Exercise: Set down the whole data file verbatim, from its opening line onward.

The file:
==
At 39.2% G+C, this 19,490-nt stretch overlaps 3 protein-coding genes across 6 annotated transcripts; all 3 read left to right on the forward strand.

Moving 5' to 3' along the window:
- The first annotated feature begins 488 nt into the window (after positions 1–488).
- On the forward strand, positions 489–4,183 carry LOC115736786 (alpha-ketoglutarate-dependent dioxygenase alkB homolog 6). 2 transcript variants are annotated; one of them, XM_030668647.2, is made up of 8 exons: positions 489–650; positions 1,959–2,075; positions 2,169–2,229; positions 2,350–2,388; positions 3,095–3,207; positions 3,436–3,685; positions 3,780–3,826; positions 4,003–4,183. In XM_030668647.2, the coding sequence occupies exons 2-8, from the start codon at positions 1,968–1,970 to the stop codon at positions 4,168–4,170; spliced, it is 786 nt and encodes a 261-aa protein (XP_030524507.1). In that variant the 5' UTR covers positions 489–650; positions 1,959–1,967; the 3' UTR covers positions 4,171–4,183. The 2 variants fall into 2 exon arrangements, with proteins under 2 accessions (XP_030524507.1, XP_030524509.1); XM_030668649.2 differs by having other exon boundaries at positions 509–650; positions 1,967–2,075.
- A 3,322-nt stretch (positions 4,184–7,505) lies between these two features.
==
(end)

At 39.2% G+C, this 19,490-nt stretch overlaps 3 protein-coding genes across 6 annotated transcripts; all 3 read left to right on the forward strand.

Moving 5' to 3' along the window:
- The first annotated feature begins 488 nt into the window (after positions 1–488).
- On the forward strand, positions 489–4,183 carry LOC115736786 (alpha-ketoglutarate-dependent dioxygenase alkB homolog 6). 2 transcript variants are annotated; one of them, XM_030668647.2, is made up of 8 exons: positions 489–650; positions 1,959–2,075; positions 2,169–2,229; positions 2,350–2,388; positions 3,095–3,207; positions 3,436–3,685; positions 3,780–3,826; positions 4,003–4,183. In XM_030668647.2, the coding sequence occupies exons 2-8, from the start codon at positions 1,968–1,970 to the stop codon at positions 4,168–4,170; spliced, it is 786 nt and encodes a 261-aa protein (XP_030524507.1). In that variant the 5' UTR covers positions 489–650; positions 1,959–1,967; the 3' UTR covers positions 4,171–4,183. The 2 variants fall into 2 exon arrangements, with proteins under 2 accessions (XP_030524507.1, XP_030524509.1); XM_030668649.2 differs by having other exon boundaries at positions 509–650; positions 1,967–2,075.
- A 3,322-nt stretch (positions 4,184–7,505) lies between these two features.